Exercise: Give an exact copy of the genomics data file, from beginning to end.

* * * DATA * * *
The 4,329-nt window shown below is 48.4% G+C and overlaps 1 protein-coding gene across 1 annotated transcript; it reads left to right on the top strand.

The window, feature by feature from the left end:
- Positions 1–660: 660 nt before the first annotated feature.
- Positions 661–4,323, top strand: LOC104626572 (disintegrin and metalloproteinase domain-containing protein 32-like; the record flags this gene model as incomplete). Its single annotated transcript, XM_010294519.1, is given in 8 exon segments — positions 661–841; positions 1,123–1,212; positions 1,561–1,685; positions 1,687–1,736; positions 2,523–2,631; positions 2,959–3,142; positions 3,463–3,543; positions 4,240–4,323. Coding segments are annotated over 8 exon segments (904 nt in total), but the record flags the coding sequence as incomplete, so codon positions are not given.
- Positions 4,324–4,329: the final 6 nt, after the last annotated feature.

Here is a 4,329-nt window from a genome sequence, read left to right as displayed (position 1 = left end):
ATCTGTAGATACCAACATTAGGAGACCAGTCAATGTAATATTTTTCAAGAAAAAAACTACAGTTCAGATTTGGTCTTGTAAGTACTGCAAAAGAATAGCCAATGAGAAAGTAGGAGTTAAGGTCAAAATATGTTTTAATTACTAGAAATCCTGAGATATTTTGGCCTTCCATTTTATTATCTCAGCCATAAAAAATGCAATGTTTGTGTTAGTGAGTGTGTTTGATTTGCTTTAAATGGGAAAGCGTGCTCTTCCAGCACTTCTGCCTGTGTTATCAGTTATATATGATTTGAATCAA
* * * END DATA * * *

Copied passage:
The 4,329-nt window shown below is 48.4% G+C and overlaps 1 protein-coding gene across 1 annotated transcript; it reads left to right on the top strand.

The window, feature by feature from the left end:
- Positions 1–660: 660 nt before the first annotated feature.
- Positions 661–4,323, top strand: LOC104626572 (disintegrin and metalloproteinase domain-containing protein 32-like; the record flags this gene model as incomplete). Its single annotated transcript, XM_010294519.1, is given in 8 exon segments — positions 661–841; positions 1,123–1,212; positions 1,561–1,685; positions 1,687–1,736; positions 2,523–2,631; positions 2,959–3,142; positions 3,463–3,543; positions 4,240–4,323. Coding segments are annotated over 8 exon segments (904 nt in total), but the record flags the coding sequence as incomplete, so codon positions are not given.
- Positions 4,324–4,329: the final 6 nt, after the last annotated feature.

Here is a 4,329-nt window from a genome sequence, read left to right as displayed (position 1 = left end):
ATCTGTAGATACCAACATTAGGAGACCAGTCAATGTAATATTTTTCAAGAAAAAAACTACAGTTCAGATTTGGTCTTGTAAGTACTGCAAAAGAATAGCCAATGAGAAAGTAGGAGTTAAGGTCAAAATATGTTTTAATTACTAGAAATCCTGAGATATTTTGGCCTTCCATTTTATTATCTCAGCCATAAAAAATGCAATGTTTGTGTTAGTGAGTGTGTTTGATTTGCTTTAAATGGGAAAGCGTGCTCTTCCAGCACTTCTGCCTGTGTTATCAGTTATATATGATTTGAATCAA